Add cool stuff to your panel — Click an empty place in a panel so that a panel menu appears. It should say “Add to Panel” at the top. Because real estate is limited on your panel, I recommend adding a drawer, to which you can add some little applications that run in the panel and icons that launch other applications. To begin, click Add to Panel, and then from the window that appears, select Drawer. A Drawer icon appears on your panel (you can drag it where you want it to go). Click to open the drawer, then right-click the open drawer and click Add to Panel. Here are a few things I suggest adding to your panel:
Terminal — From the drawer menu, click Add to Panel ® Application Launcher, then click Forward. Next, select the down arrow next to System Tools, choose Terminal and click Add. Now, when I ask you to type something into a Terminal window, you can launch one from the terminal icon that appears in this drawer.
Throughout this book, I give examples that require you to use a Terminal window. Neither the new KDE nor GNOME desktops have a Terminal window launcher on the panel or desktop. I strongly suggest that you add a Terminal window to your desktop or panel in order to launch it easily. The alternative is to right-click the desktop and select Open Terminal.
Weather report — From the drawer menu, click Add to Panel ® Weather Report. Right-click the temperature icon that appears and choose Preferences. Click the Location tab and select your country, state, and city from the list. Now, whenever you double-click the temperature icon in your drawer, you can see weather conditions and a forecast for your city.
Volume control — From the drawer menu, click Add to Panel ® Volume Control. The volume control that appears lets you control audio levels to your sound card (when you play a CD, for example).
Popular folder or Web site — Folders or Web sites that you visit often should be easily accessible. Click Add to Panel ® Custom Application Launcher and select Add. From the Create Launcher window, select Link (as the Type) and type a URL or Application, and then type nautilus folder (where folder is replaced by the name of the folder you want to open). Click Icon and choose an icon to represent the item. For example, when I write a book, I have a folder containing chapter files. To add a launcher for that file, I select Application from Launcher Properties (nautilus /home/chris/rhlbible). Then I assign an icon (an image of the book cover) to the launcher. Figure 3-6 shows an example of a drawer, with the launchers I just described added to it.
Figure 3-6: A drawer is a great way to contain personal utilities and launchers.
You can do much more with the desktop and the panel. To learn more about configuring your desktop, you can check out the specific descriptions of the GNOME and KDE desktops later in this chapter.
Now that you have experimented with a few items on the desktop, you should configure certain features to get Fedora really working well for you. Most of the tips I describe here will help you get Fedora working well on the network.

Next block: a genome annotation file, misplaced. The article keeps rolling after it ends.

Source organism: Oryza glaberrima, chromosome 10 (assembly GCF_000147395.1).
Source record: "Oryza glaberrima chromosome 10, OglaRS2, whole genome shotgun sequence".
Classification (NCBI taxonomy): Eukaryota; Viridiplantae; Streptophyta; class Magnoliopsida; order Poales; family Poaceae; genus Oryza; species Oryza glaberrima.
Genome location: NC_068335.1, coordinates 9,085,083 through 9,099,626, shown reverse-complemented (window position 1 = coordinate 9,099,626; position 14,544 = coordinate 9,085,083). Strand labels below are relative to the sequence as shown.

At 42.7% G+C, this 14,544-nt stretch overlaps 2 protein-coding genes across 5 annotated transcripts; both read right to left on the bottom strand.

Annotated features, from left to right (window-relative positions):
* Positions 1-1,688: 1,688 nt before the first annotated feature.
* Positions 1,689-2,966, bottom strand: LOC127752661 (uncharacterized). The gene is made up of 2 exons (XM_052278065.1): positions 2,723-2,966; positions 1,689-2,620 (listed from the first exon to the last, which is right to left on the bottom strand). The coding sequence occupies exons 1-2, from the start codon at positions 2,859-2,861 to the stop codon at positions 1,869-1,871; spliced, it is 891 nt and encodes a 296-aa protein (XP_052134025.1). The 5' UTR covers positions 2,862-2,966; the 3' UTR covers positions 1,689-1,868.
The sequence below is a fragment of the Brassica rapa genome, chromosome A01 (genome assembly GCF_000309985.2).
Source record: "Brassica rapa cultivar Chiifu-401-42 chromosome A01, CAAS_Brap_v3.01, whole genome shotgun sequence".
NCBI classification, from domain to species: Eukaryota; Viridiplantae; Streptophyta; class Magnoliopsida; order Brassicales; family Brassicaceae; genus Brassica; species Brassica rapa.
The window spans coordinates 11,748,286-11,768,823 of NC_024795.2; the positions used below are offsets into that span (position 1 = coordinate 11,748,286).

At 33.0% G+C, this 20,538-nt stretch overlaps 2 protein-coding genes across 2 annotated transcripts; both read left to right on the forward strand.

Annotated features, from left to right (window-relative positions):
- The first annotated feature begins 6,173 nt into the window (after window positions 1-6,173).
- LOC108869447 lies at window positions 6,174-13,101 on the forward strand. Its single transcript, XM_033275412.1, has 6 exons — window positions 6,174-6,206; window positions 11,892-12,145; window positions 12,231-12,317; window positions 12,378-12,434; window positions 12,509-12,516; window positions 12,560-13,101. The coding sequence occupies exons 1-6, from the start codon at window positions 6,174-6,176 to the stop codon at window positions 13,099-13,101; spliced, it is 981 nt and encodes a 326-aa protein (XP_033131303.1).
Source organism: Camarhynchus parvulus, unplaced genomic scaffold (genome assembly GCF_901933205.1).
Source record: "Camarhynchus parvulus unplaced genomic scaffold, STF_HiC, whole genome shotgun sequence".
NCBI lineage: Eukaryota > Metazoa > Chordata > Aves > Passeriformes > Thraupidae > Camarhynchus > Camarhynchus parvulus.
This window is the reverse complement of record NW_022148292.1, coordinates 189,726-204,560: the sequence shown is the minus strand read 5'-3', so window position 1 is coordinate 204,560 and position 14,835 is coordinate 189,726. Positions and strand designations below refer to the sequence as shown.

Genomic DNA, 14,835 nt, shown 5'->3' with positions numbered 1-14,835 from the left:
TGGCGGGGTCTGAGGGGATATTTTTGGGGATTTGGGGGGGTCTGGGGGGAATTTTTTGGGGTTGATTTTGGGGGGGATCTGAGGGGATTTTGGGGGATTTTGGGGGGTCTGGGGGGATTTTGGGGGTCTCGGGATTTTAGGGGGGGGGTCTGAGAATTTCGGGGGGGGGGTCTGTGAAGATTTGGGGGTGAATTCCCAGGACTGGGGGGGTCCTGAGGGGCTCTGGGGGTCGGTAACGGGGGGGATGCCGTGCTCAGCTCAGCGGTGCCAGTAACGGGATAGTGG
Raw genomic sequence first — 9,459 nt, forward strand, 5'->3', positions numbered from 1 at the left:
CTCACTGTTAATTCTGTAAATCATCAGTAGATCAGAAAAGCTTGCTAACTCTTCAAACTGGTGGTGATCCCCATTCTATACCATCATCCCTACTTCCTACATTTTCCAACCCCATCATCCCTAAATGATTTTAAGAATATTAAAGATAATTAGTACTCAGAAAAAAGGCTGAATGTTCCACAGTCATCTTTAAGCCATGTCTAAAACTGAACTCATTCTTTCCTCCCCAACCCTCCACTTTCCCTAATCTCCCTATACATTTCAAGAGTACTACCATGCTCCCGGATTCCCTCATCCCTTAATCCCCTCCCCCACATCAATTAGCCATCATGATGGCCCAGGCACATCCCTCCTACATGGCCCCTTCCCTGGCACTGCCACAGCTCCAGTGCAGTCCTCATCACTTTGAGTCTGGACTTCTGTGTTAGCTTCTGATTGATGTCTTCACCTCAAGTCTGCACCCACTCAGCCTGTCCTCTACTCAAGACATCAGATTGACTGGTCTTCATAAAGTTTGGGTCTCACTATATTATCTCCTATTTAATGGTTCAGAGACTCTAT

Some of the tips described here should be carried out by the system administrator. They apply to you if you are the system administrator for your organization, or if you are configuring your own home or office network.
Getting Updates — If you see a blinking red exclamation point icon, it means that updates are available to your Fedora system. These updates can patch dangerous security holes in a timely fashion. The Fedora Project maintains updates on an on-going basis for each Fedora release. If you are connected to the Internet, double-click that icon and follow the instructions to download free updates to Fedora software packages.
Refer to Chapters 2 and 10 for more information on using the up2date facility and yum repositories to get updates.
Set up your network — You may have already configured your network interfaces (dial-up or LAN) during installation. If not, refer to Chapter 15 for setting up a LAN and Chapter 16 for setting up an Internet connection.
Configure e-mail — You must identify information about your e-mail account in order to use e-mail. Click the Evolution Email icon in the panel to start the process of configuring e-mail. Refer to Chapter 9 for information on setting up and using e-mail.
Configure the Web browser — Open the Mozilla or Firefox Web Browser from the panel. Although it should work fine at browsing the Internet once you have a network connection set up, there are a few things you should do to tune your browser. For example, you should choose a home page (click Edit ® Preferences, then type a home page location). If you have bookmarks from another computer, you can export those bookmarks, copy the file to this computer, and import those bookmarks here (click Bookmarks ® Manage Bookmarks, then select Tools ® Import from the Bookmark Manager window).
If you are coming from a Windows environment, you may find that some Web content doesn’t work well in Mozilla. Refer to Chapter 9 for suggestions on ways to enhance Mozilla to change the appearance of some Web pages and improve the ability to play certain multimedia content.
The sections that follow provide more details on using the GNOME and KDE desktops.